Major-junior teams play upwards of 60 games a season while NCAA teams play 34 in addition to postseason tournaments.
Historically, the fewer games have been used as a negative recruiting tool for major-junior teams against colleges. But more and more, the extra practice and training time with fewer games is being viewed as a positive in developing hockey players.
“The major-junior route is still more popular but there’s more guys you’re seeing going the college route,” Stafford said. “You’re playing on the weekends so you have a lot of time to practice, a lot of time to spend training. You notice a lot more college guys are usually on the fitness side of things maybe a little ahead of major-junior players because the major-junior guys are playing so much, they don’t have a lot of time to practice and train.”
For some players, that extra time to train and practice is the difference needed to develop their game. Not everyone is pro hockey ready at age 18 but that doesn’t mean playing in the NHL is a pipe dream.
Take Brian Flynn, an undrafted free agent who played four seasons at the University of Maine before signing with the Sabres on March 29, 2012, and joining the Rochester Americans once his senior season was complete.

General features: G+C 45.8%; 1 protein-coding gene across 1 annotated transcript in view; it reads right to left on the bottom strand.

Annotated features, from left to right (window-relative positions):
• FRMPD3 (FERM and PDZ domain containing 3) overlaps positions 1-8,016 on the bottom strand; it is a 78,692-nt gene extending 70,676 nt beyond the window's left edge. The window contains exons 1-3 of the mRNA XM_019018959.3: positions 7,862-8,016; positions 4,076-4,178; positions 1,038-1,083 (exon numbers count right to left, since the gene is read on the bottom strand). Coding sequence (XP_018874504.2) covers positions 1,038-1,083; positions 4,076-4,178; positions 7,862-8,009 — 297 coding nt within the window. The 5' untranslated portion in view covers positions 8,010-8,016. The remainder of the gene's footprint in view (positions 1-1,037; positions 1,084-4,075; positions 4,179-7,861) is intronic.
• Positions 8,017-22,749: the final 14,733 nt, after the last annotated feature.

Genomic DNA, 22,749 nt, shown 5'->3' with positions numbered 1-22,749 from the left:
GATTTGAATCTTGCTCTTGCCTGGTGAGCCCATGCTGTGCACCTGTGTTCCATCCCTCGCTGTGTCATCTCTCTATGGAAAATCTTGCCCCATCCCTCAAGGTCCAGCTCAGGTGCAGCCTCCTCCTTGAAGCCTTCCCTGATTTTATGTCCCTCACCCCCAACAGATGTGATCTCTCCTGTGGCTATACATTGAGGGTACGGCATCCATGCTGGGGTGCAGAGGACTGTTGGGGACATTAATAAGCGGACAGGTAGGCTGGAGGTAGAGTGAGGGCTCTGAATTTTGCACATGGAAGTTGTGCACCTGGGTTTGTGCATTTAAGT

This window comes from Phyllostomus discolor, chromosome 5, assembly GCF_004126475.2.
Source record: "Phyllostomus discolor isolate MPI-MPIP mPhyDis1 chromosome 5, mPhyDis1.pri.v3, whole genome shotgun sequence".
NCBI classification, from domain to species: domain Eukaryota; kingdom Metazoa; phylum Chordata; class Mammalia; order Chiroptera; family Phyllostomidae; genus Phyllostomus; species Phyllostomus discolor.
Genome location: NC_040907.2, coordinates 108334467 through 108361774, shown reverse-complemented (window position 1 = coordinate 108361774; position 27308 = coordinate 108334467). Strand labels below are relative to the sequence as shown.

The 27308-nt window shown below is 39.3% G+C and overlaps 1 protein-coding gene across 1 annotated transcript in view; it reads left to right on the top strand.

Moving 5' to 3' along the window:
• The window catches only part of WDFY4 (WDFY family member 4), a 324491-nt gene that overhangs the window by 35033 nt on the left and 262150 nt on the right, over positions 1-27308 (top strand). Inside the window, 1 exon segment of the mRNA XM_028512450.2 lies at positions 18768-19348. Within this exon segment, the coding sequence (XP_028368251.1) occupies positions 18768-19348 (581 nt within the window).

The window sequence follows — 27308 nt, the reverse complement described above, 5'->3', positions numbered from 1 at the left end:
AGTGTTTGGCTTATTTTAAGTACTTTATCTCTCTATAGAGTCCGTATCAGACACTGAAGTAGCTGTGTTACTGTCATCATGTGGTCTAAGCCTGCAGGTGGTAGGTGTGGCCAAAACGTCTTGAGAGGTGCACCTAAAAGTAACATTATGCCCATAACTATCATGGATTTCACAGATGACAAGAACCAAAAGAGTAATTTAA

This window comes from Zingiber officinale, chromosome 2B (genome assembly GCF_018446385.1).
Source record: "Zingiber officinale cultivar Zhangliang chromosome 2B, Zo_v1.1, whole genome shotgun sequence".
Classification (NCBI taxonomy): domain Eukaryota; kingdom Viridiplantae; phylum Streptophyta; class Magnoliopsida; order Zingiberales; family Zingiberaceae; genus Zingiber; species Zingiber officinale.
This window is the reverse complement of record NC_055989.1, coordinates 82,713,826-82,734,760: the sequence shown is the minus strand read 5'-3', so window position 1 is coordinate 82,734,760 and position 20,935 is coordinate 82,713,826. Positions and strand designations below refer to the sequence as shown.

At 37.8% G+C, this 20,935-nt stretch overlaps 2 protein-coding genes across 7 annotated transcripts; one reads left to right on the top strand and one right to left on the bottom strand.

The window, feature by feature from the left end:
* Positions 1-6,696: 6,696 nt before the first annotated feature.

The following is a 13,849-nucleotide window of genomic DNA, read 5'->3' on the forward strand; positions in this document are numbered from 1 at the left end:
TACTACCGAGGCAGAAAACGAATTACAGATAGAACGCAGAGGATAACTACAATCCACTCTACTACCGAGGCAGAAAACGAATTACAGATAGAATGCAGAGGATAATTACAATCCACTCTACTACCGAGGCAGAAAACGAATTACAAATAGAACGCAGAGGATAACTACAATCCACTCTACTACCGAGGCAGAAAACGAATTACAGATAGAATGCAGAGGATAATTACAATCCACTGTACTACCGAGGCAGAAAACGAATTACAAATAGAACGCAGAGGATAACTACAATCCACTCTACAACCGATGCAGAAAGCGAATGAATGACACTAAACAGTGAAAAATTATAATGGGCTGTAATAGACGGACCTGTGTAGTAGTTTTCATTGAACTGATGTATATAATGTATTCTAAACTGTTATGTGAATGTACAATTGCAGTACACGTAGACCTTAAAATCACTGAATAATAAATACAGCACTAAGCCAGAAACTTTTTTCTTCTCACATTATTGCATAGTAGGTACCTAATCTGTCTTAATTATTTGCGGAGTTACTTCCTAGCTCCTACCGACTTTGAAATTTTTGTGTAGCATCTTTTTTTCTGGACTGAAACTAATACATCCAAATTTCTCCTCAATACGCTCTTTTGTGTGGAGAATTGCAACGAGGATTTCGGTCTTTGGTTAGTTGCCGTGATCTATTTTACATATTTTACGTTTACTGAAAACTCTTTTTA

“Personally major-junior was never an option for me,” Flynn said. “When I was that age, 16 or so, I was not capable of playing in a league like that. I was small, skinny so I had to take a longer route and let my body mature more and playing those four years of college you mature more. For a guy like me who’s a little smaller it helps because you can work out more in a college season than if you’re playing 60 games in major juniors. I think that was big for me.
“Education came first in my household growing up. So that was most important but as I got into college and started doing well, improving my game a lot, I realized that the NHL was a definite possibility, so it worked out really well for me.”
The perception of college hockey players in the NHL has changed, not just as more players enter the ranks but as more general managers and others in the front office enter from a college background. Those making the draft, signings and roster decisions are familiar with the increasing talent level of college players.